Koby Altman’s cavity talk offers reason to cringe
Oh really? I don’t know if Cavs fans are buying this. In fact, I’m sure most don’t.
Altman said he didn’t want the Cavs going into apology-making mode after sustaining a series of injuries on the way to a 22-50 finish. He praised the rise of Darius Garland, the continued success of Collin Sexton and the addition of Jarrett Allen. He said he was looking forward to seeing more of Isaac Okoro.
It all makes sense.
But what doesn’t matter is Altman’s lack of accountability for the Cavs compiling the league’s worst record in the past three seasons combined.
He didn’t come up with any real battle plan other than the growing team “organically”, with the help of another lottery pick in a “deep draft”. These alone are not grounds for hope. They are just the rally cry of every team that fails to put a competitive team on the floor.
Altman and the Cavs really aren’t saying anything other than what every other non-playoff team has already said. Except it took Altman almost two weeks longer than everyone else to tell.
Why, we have no idea.
We thank Jason Lloyd of The Athletic for pushing Altman on the questions Cavs fans really want to know – the Kevin Porter Jr. trade, the Andre Drummond contract buyout, the test of Kevin’s inbound success. Love.
Altman insisted that none of these incidents warranted a press conference. He might be right about it. He deserves to be commended for addressing each topic individually on Friday. But how can we be sure that these types of difficulties will not happen again?
This seems to happen a lot under Altman’s watch, too much if we’re being honest.
We also thank Cleveland.com’s Chris Fedor for asking Altman if he has spoken with Cavs owner Dan Gilbert and if Altman is confident of a comeback.
Altman said, yes, he thinks he will come back, but really hasn’t offered anything concrete. He didn’t say if Gilbert really told him that.
Either way, however. What bothers Cavs fans at this point is that Altman implied the team was going to stay the course, continue to build around the young players. That’s all well and good, but we see what happens when there is no experience and very little depth.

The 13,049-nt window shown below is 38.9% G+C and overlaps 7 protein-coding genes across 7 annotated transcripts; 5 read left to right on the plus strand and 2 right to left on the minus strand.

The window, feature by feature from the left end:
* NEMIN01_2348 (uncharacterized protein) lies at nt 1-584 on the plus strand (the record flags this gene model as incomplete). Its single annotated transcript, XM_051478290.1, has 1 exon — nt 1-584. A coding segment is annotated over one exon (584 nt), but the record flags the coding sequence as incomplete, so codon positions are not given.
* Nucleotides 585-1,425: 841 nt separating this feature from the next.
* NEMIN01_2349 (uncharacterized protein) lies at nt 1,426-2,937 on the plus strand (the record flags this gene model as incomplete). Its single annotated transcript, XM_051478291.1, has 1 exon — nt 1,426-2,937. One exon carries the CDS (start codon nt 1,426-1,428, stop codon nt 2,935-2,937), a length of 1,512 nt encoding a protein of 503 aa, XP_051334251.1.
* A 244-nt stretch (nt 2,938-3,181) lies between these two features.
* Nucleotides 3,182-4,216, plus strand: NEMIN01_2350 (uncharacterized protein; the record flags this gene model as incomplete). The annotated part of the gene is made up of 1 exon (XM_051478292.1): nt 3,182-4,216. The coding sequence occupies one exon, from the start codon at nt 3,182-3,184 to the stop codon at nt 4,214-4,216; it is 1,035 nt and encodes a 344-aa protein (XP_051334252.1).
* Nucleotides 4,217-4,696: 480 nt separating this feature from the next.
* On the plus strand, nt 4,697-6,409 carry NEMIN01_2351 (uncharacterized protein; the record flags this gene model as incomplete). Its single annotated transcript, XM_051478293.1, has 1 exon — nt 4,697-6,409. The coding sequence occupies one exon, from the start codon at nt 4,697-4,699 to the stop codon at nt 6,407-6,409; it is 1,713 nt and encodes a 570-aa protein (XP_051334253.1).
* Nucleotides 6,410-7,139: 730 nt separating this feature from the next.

You get another bad season with 16 losses in the last 18 games. You get another year of betting everything on the lottery – then hoping your first-round picks don’t ignite, like Porter did in Cleveland.
It is not a plan. It is a prayer.
It’s only fitting that Altman hasn’t got their hands on the planned offseason moves. It’s probably a good thing he didn’t say the Cavs would do whatever they can to get rid of Love and his contract – which they most definitely intend to do.
And it’s good that Altman hasn’t revealed that he knows that in order to move Love he’ll likely have to tie up a young player or pick. The Cavs are in deep trouble, and love is just one reason.
A source inside the Cavs told FortyEightMinutes that the organization is currently “an s — show.” I spoke to several actors outside the organization who expressed similar sentiments.
Altman painted a very different picture. The truth is probably somewhere in between.
The key here is that Altman is more honest with himself than he was with the fans on Friday. The successes and failures of the organization are still upon him, at least for now.
He might deserve more time, but he also owes the fans a real explanation of what’s wrong and real answers on how it’s going to get better.
Let’s just hope he gets it all, because suddenly it’s a franchise that’s light years away from making a dent in the NBA and even Cleveland.